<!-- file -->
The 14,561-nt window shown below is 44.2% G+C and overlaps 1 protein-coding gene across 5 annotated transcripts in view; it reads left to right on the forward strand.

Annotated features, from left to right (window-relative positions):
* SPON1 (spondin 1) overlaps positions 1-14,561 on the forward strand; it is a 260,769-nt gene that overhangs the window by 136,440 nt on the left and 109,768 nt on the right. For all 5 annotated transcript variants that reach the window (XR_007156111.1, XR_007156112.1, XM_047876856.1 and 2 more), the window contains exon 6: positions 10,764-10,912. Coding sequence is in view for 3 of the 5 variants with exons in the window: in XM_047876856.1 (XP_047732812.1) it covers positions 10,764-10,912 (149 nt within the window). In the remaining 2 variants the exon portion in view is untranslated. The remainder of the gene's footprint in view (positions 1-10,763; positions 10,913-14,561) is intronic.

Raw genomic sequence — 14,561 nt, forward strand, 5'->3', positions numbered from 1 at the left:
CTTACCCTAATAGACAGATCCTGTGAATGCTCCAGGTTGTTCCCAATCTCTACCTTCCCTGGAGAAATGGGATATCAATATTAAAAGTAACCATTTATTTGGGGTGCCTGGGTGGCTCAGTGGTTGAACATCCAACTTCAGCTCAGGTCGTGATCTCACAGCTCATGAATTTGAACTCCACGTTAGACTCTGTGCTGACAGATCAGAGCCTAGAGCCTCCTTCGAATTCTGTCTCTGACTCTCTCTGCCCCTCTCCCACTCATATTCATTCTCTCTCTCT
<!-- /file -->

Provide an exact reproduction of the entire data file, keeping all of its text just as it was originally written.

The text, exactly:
The 14,561-nt window shown below is 44.2% G+C and overlaps 1 protein-coding gene across 5 annotated transcripts in view; it reads left to right on the forward strand.

Annotated features, from left to right (window-relative positions):
* SPON1 (spondin 1) overlaps positions 1-14,561 on the forward strand; it is a 260,769-nt gene that overhangs the window by 136,440 nt on the left and 109,768 nt on the right. For all 5 annotated transcript variants that reach the window (XR_007156111.1, XR_007156112.1, XM_047876856.1 and 2 more), the window contains exon 6: positions 10,764-10,912. Coding sequence is in view for 3 of the 5 variants with exons in the window: in XM_047876856.1 (XP_047732812.1) it covers positions 10,764-10,912 (149 nt within the window). In the remaining 2 variants the exon portion in view is untranslated. The remainder of the gene's footprint in view (positions 1-10,763; positions 10,913-14,561) is intronic.

Raw genomic sequence — 14,561 nt, forward strand, 5'->3', positions numbered from 1 at the left:
CTTACCCTAATAGACAGATCCTGTGAATGCTCCAGGTTGTTCCCAATCTCTACCTTCCCTGGAGAAATGGGATATCAATATTAAAAGTAACCATTTATTTGGGGTGCCTGGGTGGCTCAGTGGTTGAACATCCAACTTCAGCTCAGGTCGTGATCTCACAGCTCATGAATTTGAACTCCACGTTAGACTCTGTGCTGACAGATCAGAGCCTAGAGCCTCCTTCGAATTCTGTCTCTGACTCTCTCTGCCCCTCTCCCACTCATATTCATTCTCTCTCTCT